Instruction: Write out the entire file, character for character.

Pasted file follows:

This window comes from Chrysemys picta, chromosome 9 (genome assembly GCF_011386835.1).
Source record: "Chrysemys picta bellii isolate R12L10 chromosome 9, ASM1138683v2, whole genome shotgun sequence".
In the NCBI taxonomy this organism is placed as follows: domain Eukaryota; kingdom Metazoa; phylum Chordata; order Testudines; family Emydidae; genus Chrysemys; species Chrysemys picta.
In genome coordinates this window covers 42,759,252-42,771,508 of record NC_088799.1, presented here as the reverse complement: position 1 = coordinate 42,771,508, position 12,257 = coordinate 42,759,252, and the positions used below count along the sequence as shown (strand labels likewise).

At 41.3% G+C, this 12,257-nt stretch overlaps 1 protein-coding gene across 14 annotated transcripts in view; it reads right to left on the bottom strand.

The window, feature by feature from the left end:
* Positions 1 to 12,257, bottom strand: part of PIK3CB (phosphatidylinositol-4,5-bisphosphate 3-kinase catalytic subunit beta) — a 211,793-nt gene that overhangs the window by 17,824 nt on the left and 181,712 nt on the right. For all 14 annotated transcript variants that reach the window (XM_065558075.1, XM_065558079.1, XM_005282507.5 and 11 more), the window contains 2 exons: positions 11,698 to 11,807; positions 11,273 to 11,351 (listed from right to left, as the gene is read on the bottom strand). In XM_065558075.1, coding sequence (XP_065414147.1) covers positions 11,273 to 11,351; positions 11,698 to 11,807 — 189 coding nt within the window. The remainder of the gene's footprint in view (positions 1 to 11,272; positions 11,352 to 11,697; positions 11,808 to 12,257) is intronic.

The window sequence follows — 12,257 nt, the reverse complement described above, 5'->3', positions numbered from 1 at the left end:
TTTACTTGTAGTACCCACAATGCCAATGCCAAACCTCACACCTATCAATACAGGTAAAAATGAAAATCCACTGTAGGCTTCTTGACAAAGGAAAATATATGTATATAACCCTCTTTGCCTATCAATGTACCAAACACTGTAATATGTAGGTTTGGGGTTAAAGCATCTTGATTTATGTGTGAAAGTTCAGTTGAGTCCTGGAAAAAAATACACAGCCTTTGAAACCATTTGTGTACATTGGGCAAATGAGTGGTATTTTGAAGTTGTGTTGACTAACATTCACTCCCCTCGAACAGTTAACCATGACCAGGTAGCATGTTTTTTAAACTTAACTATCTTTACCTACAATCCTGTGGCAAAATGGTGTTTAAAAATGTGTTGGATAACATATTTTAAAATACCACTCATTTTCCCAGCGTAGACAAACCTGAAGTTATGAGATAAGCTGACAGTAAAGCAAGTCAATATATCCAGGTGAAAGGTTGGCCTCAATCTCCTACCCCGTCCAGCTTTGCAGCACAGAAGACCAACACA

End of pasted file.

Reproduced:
This window comes from Chrysemys picta, chromosome 9 (genome assembly GCF_011386835.1).
Source record: "Chrysemys picta bellii isolate R12L10 chromosome 9, ASM1138683v2, whole genome shotgun sequence".
In the NCBI taxonomy this organism is placed as follows: domain Eukaryota; kingdom Metazoa; phylum Chordata; order Testudines; family Emydidae; genus Chrysemys; species Chrysemys picta.
In genome coordinates this window covers 42,759,252-42,771,508 of record NC_088799.1, presented here as the reverse complement: position 1 = coordinate 42,771,508, position 12,257 = coordinate 42,759,252, and the positions used below count along the sequence as shown (strand labels likewise).

At 41.3% G+C, this 12,257-nt stretch overlaps 1 protein-coding gene across 14 annotated transcripts in view; it reads right to left on the bottom strand.

The window, feature by feature from the left end:
* Positions 1 to 12,257, bottom strand: part of PIK3CB (phosphatidylinositol-4,5-bisphosphate 3-kinase catalytic subunit beta) — a 211,793-nt gene that overhangs the window by 17,824 nt on the left and 181,712 nt on the right. For all 14 annotated transcript variants that reach the window (XM_065558075.1, XM_065558079.1, XM_005282507.5 and 11 more), the window contains 2 exons: positions 11,698 to 11,807; positions 11,273 to 11,351 (listed from right to left, as the gene is read on the bottom strand). In XM_065558075.1, coding sequence (XP_065414147.1) covers positions 11,273 to 11,351; positions 11,698 to 11,807 — 189 coding nt within the window. The remainder of the gene's footprint in view (positions 1 to 11,272; positions 11,352 to 11,697; positions 11,808 to 12,257) is intronic.

The window sequence follows — 12,257 nt, the reverse complement described above, 5'->3', positions numbered from 1 at the left end:
TTTACTTGTAGTACCCACAATGCCAATGCCAAACCTCACACCTATCAATACAGGTAAAAATGAAAATCCACTGTAGGCTTCTTGACAAAGGAAAATATATGTATATAACCCTCTTTGCCTATCAATGTACCAAACACTGTAATATGTAGGTTTGGGGTTAAAGCATCTTGATTTATGTGTGAAAGTTCAGTTGAGTCCTGGAAAAAAATACACAGCCTTTGAAACCATTTGTGTACATTGGGCAAATGAGTGGTATTTTGAAGTTGTGTTGACTAACATTCACTCCCCTCGAACAGTTAACCATGACCAGGTAGCATGTTTTTTAAACTTAACTATCTTTACCTACAATCCTGTGGCAAAATGGTGTTTAAAAATGTGTTGGATAACATATTTTAAAATACCACTCATTTTCCCAGCGTAGACAAACCTGAAGTTATGAGATAAGCTGACAGTAAAGCAAGTCAATATATCCAGGTGAAAGGTTGGCCTCAATCTCCTACCCCGTCCAGCTTTGCAGCACAGAAGACCAACACA